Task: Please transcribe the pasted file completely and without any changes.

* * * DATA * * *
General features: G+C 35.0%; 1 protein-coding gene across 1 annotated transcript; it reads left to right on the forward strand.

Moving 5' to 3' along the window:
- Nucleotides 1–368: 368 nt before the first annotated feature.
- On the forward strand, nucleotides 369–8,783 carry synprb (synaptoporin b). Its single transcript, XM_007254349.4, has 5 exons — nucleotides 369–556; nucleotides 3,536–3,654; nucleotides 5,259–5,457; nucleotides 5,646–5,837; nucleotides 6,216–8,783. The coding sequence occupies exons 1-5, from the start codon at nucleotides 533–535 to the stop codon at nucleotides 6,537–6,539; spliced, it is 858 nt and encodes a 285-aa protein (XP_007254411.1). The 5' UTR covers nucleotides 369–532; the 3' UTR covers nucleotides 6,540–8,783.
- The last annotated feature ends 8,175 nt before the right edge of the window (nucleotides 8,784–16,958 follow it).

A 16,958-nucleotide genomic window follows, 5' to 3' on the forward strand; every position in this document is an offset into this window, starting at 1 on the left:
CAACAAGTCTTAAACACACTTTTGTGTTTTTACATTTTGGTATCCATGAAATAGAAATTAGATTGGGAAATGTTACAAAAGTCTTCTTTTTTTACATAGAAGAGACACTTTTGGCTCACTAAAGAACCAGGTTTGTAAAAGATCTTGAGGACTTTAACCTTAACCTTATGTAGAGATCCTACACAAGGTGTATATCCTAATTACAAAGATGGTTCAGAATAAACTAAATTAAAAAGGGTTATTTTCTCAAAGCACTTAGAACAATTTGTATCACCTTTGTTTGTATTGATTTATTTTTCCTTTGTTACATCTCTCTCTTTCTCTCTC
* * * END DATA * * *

General features: G+C 35.0%; 1 protein-coding gene across 1 annotated transcript; it reads left to right on the forward strand.

Moving 5' to 3' along the window:
- Nucleotides 1–368: 368 nt before the first annotated feature.
- On the forward strand, nucleotides 369–8,783 carry synprb (synaptoporin b). Its single transcript, XM_007254349.4, has 5 exons — nucleotides 369–556; nucleotides 3,536–3,654; nucleotides 5,259–5,457; nucleotides 5,646–5,837; nucleotides 6,216–8,783. The coding sequence occupies exons 1-5, from the start codon at nucleotides 533–535 to the stop codon at nucleotides 6,537–6,539; spliced, it is 858 nt and encodes a 285-aa protein (XP_007254411.1). The 5' UTR covers nucleotides 369–532; the 3' UTR covers nucleotides 6,540–8,783.
- The last annotated feature ends 8,175 nt before the right edge of the window (nucleotides 8,784–16,958 follow it).

A 16,958-nucleotide genomic window follows, 5' to 3' on the forward strand; every position in this document is an offset into this window, starting at 1 on the left:
CAACAAGTCTTAAACACACTTTTGTGTTTTTACATTTTGGTATCCATGAAATAGAAATTAGATTGGGAAATGTTACAAAAGTCTTCTTTTTTTACATAGAAGAGACACTTTTGGCTCACTAAAGAACCAGGTTTGTAAAAGATCTTGAGGACTTTAACCTTAACCTTATGTAGAGATCCTACACAAGGTGTATATCCTAATTACAAAGATGGTTCAGAATAAACTAAATTAAAAAGGGTTATTTTCTCAAAGCACTTAGAACAATTTGTATCACCTTTGTTTGTATTGATTTATTTTTCCTTTGTTACATCTCTCTCTTTCTCTCTC